Array Camera Technology to Change the Landscape of Smartphones, Apps
Apple and Android-based devices control over 90 percent of the smartphone market, so it’s no surprise that Nokia is taking steps to increase its minimal 3 percent market share. The Finnish phone company has plans on investing in Pelican Imaging, a California startup, to improve its already strong smartphone cameras – especially on the Lumia model.
According to Nokia, image quality is one of the top three reasons to buy or return a phone. The Lumia’s camera has received good reviews and could be one of the reasons the phone’s sales grew to 5.6 million in the first quarter of 2013, up from 4.4 million in the fourth quarter of 2012. Pelican’s focus commercial software for array cameras can be the boost that Lumia needs to reach the next level of market share.
Array cameras use multiple optics (read, many mircrolenses) and combine the data into one image. In other words, the technology allows for focus-free picture taking. You can take a picture quickly, without worrying about where the focus is, and then refocus the image within the software. While this technology isn’t new by any means – the Lytro camera has this feature – this could be the first utilization of the focusing software on mobile devices.
This technology will allow you to take pictures while on the move and not worry about what’s in focus. Besides the convenience of less takes, the technology can be a cool way to integrate different filters or photo effects. It also wouldn’t be out of the realm of possibility to see social apps like Instagram or Twitter incorporate the technology in one way or another.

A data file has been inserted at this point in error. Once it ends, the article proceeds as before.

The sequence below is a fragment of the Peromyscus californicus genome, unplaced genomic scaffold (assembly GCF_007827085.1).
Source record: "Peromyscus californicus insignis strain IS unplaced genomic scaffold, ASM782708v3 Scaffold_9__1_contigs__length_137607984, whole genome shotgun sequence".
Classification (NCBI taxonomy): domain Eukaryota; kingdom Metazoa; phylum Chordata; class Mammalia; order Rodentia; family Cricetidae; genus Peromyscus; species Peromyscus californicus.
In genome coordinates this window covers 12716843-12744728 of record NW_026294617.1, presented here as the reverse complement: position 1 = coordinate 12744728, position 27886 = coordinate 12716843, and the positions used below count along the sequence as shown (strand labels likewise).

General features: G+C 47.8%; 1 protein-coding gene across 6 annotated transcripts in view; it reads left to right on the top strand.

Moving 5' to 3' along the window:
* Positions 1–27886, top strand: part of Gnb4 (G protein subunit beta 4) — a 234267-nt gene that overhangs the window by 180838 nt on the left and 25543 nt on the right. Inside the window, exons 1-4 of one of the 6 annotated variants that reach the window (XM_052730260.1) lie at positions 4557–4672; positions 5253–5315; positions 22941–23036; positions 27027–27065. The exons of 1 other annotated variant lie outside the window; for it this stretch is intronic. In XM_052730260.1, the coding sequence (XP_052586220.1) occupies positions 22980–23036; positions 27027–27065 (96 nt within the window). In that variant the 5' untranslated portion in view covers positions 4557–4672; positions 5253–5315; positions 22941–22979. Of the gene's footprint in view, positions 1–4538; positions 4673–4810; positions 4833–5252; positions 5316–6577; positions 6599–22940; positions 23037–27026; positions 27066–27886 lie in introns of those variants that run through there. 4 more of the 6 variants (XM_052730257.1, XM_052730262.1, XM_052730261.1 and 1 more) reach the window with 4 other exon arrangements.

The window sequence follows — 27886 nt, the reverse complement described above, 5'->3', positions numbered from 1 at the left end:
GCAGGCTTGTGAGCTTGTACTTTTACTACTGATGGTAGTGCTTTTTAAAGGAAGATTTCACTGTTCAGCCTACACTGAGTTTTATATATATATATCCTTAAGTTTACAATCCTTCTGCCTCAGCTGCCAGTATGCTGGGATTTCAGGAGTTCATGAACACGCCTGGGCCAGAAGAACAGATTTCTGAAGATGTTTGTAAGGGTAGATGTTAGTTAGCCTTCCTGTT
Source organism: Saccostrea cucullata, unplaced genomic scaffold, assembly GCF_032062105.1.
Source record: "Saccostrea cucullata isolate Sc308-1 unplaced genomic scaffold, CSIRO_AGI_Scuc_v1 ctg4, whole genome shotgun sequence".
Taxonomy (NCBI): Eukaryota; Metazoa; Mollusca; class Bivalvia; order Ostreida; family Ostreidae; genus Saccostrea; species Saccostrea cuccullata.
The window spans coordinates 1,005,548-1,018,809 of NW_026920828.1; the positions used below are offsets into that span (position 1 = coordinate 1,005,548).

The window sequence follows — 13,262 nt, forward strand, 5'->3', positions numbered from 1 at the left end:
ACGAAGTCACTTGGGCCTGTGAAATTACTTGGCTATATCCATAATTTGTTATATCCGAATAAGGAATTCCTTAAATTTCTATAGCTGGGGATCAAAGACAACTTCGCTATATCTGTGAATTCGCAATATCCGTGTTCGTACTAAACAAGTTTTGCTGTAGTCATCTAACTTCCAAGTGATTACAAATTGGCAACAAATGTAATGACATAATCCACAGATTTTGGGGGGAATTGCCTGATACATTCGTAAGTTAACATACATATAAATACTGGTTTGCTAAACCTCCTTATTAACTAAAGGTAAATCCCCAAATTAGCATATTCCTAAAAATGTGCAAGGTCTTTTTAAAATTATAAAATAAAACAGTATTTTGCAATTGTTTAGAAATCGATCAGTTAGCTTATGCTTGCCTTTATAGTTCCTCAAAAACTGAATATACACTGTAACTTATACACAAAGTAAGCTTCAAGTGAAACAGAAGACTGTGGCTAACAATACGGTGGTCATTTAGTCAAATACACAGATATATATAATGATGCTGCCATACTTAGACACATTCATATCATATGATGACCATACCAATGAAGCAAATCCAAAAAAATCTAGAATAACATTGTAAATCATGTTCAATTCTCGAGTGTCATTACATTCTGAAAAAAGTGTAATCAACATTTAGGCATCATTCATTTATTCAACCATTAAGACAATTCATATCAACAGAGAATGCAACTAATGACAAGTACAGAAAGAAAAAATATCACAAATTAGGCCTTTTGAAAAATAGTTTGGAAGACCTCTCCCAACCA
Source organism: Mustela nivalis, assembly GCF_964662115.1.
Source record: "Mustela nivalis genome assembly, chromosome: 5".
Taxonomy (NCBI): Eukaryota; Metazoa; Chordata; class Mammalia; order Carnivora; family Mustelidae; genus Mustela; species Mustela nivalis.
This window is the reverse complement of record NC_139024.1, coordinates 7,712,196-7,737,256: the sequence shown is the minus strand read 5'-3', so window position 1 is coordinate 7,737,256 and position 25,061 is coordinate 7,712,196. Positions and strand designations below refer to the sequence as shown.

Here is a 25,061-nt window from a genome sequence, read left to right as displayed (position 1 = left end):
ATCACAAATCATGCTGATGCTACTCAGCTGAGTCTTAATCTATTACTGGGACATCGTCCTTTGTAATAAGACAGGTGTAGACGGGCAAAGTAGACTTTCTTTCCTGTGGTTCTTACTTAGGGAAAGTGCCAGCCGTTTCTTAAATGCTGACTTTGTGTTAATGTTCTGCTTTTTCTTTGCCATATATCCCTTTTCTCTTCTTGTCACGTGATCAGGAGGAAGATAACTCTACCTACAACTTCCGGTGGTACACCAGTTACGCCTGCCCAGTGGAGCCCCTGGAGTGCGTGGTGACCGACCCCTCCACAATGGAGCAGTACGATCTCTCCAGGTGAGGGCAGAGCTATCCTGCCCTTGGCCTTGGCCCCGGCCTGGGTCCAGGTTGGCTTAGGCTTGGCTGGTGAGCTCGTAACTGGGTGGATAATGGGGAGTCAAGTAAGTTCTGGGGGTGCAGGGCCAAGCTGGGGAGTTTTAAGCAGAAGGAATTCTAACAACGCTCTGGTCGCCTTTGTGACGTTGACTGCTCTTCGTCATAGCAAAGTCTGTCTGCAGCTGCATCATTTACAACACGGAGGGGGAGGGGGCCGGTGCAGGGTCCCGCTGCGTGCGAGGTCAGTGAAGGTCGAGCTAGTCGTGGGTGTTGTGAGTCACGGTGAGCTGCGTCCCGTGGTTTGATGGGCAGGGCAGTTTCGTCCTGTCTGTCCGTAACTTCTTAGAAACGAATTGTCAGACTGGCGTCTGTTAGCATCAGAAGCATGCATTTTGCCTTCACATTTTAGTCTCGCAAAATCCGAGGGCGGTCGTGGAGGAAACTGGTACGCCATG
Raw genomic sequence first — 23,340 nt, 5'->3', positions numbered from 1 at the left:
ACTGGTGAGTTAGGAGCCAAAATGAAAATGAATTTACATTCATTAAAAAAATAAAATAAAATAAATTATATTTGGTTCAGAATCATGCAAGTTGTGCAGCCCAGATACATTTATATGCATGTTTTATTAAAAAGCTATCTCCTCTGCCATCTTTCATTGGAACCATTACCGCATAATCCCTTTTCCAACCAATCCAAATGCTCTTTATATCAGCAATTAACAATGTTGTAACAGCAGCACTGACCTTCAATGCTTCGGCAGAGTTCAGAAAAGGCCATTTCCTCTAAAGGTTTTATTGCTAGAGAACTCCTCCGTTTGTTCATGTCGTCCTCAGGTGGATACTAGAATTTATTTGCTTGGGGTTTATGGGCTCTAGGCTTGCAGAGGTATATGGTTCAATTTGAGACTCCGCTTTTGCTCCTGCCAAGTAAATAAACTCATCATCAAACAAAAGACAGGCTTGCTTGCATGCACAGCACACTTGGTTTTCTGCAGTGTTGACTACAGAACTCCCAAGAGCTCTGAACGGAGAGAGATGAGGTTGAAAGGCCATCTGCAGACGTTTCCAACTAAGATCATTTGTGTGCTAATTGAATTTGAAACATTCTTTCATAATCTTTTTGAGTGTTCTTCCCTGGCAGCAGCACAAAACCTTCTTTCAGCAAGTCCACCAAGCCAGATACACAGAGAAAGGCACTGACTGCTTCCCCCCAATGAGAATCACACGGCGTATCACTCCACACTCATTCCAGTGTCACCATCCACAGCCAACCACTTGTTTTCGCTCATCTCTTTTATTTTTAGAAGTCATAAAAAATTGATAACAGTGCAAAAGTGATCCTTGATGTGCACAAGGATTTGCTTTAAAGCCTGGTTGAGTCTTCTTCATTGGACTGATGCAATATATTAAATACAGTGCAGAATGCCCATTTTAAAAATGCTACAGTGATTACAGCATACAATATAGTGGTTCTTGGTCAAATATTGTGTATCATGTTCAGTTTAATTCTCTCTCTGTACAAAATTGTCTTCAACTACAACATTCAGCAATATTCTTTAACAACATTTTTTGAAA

Unfortunately, the technology hasn’t hit the smartphone market just yet due to issues with image quality. As you can imagine, it’s difficult to fully correct an unfocused image. However, the highly touted camera on the Lumia 920 is a result of Nokia taking imaging seriously. Even before its interest in Pelican, the company had invested in imaging-software maker Scalado, image-sensing technology company InVisage Technologies Inc. and micro-optics maker Heptagon to bolster its capabilities. Therefore, it’ll be interesting to see if Nokia can battle those image quality concerns.
If Nokia can get be the first to have a focus-free smartphone camera hit the market, it could definitely see an increase in market share – at least in the short term. However, it’s very hard to imagine Apple and Android standing pat for very long with their cameras if the technology is a hit.
[Source: Bloomberg News]
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